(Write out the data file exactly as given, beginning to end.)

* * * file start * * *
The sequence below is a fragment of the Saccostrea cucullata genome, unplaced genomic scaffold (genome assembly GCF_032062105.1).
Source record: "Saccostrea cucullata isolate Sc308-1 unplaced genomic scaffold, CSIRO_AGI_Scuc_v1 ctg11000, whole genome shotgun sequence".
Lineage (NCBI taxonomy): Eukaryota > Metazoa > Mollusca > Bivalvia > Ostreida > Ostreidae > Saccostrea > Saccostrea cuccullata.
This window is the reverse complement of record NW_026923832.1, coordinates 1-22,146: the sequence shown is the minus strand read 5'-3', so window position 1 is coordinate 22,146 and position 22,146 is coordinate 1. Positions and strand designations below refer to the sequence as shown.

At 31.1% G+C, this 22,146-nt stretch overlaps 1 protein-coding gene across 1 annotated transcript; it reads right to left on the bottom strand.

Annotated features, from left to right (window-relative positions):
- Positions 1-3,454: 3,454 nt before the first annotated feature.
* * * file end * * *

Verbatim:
The sequence below is a fragment of the Saccostrea cucullata genome, unplaced genomic scaffold (genome assembly GCF_032062105.1).
Source record: "Saccostrea cucullata isolate Sc308-1 unplaced genomic scaffold, CSIRO_AGI_Scuc_v1 ctg11000, whole genome shotgun sequence".
Lineage (NCBI taxonomy): Eukaryota > Metazoa > Mollusca > Bivalvia > Ostreida > Ostreidae > Saccostrea > Saccostrea cuccullata.
This window is the reverse complement of record NW_026923832.1, coordinates 1-22,146: the sequence shown is the minus strand read 5'-3', so window position 1 is coordinate 22,146 and position 22,146 is coordinate 1. Positions and strand designations below refer to the sequence as shown.

At 31.1% G+C, this 22,146-nt stretch overlaps 1 protein-coding gene across 1 annotated transcript; it reads right to left on the bottom strand.

Annotated features, from left to right (window-relative positions):
- Positions 1-3,454: 3,454 nt before the first annotated feature.